Having a solid support system is important when you’re going through time consuming and demanding endeavors. While completing your degree, one nursing school tip for success is to make sure you have people around you that are rooting for you and can help when it gets tough. Whether that is babysitting a child, picking up food during a late-night study session or just providing verbal support, having a system of those who care about you is important to a successful academic career and life in general.
Stay True to Your Passion
One of the most important nursing school tips you can receive is to let your passion motivate you. Your success in your Bachelor of Science in Nursing program will ultimately be driven by your passion for the career. As a nurse, you are most likely passionate about the healthcare field and caring for others and therefore are taking steps to further your education and your career. When the workload becomes tough, it’s important to remember this and persevere to reach your goals.
Why Earn Your BSN?
Taking the next step in your nursing career and enrolling in an RN to BSN program can be both an exciting and intimidating decision. However, you can be assured that there are many benefits to earning your BSN degree.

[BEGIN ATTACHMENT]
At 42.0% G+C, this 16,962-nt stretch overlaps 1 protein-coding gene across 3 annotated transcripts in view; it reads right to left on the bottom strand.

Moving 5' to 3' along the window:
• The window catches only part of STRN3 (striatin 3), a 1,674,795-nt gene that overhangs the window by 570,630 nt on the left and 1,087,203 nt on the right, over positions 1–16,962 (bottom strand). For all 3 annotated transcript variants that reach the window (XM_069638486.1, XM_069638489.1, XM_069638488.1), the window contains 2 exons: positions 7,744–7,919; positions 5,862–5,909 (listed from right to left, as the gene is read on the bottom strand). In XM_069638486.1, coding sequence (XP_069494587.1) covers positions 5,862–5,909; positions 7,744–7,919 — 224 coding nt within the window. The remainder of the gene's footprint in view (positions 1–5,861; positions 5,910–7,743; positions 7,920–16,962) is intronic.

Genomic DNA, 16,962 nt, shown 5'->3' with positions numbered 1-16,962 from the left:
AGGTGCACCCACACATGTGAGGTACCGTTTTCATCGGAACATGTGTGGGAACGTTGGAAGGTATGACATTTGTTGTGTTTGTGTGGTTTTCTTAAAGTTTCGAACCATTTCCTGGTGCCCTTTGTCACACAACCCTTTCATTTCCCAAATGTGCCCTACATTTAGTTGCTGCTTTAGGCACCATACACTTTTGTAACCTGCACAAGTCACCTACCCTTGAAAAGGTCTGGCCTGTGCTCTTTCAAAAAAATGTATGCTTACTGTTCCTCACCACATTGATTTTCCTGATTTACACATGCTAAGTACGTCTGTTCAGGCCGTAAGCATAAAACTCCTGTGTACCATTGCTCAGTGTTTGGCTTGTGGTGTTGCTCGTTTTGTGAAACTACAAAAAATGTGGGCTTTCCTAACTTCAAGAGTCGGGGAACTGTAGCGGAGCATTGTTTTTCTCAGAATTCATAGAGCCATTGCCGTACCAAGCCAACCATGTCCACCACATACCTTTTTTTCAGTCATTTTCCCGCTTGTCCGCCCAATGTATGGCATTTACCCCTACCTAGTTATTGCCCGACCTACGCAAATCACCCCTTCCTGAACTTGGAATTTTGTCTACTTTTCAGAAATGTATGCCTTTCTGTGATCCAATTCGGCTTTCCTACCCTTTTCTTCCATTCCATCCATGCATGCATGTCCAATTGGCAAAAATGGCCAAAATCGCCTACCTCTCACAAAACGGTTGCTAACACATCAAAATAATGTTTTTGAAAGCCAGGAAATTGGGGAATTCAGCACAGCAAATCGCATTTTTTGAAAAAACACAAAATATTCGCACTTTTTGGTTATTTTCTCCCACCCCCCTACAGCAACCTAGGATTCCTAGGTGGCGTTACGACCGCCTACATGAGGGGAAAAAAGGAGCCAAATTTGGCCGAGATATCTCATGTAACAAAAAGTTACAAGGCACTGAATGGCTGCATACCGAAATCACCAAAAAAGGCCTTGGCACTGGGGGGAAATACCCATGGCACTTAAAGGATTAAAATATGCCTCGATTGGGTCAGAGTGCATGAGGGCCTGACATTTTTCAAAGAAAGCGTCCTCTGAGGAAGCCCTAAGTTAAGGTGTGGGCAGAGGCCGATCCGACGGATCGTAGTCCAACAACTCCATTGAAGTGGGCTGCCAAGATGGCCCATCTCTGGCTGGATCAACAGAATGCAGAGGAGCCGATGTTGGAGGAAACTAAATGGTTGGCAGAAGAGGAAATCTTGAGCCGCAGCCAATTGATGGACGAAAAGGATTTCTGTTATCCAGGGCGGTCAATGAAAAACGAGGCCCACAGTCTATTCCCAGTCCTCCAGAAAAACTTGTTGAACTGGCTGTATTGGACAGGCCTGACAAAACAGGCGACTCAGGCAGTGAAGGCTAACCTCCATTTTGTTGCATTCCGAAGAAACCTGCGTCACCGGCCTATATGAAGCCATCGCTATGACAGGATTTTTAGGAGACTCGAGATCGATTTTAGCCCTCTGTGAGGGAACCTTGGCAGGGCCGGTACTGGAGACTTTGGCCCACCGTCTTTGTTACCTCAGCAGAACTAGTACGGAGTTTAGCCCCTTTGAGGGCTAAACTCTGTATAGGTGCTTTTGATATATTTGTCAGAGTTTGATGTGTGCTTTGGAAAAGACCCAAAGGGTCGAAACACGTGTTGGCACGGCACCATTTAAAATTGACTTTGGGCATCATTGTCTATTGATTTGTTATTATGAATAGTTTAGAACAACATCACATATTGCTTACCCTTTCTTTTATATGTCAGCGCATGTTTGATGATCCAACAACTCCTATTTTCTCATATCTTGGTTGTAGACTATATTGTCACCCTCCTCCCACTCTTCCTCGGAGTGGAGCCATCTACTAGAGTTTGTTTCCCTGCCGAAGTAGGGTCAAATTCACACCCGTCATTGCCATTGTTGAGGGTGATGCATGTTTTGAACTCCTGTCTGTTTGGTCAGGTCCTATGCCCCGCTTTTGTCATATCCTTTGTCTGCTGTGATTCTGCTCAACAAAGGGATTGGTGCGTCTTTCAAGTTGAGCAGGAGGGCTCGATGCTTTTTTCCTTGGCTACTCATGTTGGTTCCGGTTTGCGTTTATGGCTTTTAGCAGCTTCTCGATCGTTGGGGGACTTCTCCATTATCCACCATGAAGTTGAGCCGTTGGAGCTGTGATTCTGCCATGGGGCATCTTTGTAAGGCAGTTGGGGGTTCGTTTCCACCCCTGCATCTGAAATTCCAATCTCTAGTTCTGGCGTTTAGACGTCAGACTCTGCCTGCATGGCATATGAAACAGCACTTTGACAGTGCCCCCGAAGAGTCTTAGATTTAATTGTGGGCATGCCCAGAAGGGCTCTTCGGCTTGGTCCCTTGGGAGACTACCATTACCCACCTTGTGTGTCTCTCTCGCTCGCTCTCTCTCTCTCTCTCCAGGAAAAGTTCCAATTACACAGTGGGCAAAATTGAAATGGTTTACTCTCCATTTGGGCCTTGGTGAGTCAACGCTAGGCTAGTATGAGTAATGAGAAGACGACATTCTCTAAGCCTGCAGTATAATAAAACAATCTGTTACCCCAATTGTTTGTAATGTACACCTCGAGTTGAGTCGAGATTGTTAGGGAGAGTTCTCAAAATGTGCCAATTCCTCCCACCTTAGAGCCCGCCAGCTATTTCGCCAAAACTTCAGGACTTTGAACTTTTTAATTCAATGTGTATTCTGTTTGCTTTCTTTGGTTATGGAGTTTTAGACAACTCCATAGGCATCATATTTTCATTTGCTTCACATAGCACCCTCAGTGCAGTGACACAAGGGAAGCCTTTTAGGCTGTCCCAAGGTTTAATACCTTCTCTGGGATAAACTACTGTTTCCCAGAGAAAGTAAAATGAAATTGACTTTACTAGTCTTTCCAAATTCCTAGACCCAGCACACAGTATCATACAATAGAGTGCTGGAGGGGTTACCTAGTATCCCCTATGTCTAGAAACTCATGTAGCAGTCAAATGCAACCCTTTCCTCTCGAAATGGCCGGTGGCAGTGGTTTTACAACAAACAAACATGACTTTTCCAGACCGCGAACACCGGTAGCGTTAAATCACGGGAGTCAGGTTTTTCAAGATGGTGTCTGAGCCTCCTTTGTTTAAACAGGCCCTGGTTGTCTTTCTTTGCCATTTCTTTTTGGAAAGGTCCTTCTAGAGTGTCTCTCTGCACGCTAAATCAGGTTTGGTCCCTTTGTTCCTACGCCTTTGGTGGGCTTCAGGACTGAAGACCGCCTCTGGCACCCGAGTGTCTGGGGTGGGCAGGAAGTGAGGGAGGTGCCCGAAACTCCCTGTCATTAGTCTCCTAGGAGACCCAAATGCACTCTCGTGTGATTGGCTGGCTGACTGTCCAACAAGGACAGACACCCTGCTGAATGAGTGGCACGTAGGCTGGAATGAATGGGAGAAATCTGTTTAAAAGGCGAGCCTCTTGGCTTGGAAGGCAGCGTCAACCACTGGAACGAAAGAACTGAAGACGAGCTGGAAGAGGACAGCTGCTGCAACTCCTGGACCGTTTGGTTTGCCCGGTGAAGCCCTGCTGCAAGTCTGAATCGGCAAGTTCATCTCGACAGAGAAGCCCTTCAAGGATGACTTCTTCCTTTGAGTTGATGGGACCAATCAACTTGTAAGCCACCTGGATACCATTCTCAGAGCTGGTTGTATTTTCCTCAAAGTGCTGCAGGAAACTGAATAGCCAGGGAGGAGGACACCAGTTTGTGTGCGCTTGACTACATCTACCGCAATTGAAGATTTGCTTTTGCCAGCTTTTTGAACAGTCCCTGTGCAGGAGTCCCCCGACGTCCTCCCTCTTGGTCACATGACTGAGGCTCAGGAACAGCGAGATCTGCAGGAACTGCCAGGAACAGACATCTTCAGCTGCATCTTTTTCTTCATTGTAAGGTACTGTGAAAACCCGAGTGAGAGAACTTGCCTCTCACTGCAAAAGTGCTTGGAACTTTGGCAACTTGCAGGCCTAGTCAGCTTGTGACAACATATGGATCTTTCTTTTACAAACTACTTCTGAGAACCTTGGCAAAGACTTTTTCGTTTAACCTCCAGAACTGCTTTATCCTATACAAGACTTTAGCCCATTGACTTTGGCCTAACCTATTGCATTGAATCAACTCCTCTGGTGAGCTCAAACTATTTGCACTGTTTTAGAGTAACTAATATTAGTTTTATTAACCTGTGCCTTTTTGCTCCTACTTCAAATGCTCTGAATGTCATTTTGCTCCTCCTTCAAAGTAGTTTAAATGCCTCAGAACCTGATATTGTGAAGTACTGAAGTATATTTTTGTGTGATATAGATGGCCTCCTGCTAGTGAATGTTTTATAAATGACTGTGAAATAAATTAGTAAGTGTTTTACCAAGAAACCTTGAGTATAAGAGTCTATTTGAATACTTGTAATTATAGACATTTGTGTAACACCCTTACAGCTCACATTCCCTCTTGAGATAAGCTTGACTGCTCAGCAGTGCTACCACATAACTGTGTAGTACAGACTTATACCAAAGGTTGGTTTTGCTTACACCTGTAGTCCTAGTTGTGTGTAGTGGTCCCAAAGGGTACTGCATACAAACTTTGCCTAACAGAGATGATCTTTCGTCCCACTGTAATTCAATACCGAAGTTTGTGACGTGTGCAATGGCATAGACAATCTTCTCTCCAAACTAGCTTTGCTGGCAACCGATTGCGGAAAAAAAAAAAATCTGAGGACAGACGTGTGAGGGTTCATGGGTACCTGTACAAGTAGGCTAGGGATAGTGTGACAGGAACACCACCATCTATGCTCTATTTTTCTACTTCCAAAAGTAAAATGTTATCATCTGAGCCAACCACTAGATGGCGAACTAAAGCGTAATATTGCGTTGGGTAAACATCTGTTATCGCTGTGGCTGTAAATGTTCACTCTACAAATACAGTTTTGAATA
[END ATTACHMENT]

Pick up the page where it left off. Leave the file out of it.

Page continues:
One of these benefits is increased job opportunities. A 2020 AACN survey of healthcare organizations found that just over 41% of hospitals and facilities require new RN hires to hold BSNs. In addition, the survey revealed that more than 82% of employers strongly prefer hiring BSN program graduates.2
Another BSN benefit is a substantial and promising salary expectation. According to the U.S. Bureau of Labor Statistics, registered nurses have a median annual wage of $75,330 as of May 2020.3 If you choose to advance your education further to pursue higher-level nursing positions, such as a nurse anesthetist, midwife or nurse practitioner, these estimates become even greater. As of May 2021, nurse anesthetists, nurse midwives and nurse practitioners have a median annual wage of $123,780, according to the U.S. Bureau of Labor Statistics.4
The College of Nursing and Health Care Professions at Grand Canyon University prepares students to fill evolving healthcare roles as highly qualified professionals. Learn more about earning your Bachelor of Science in Nursing through GCU's RN to BSN program.
1Cannot be used in conjunction with other GCU scholarships or awards.
2 Retrieved from NurseJournal, Top 10 Advantages of a BSN Degree, in September 2021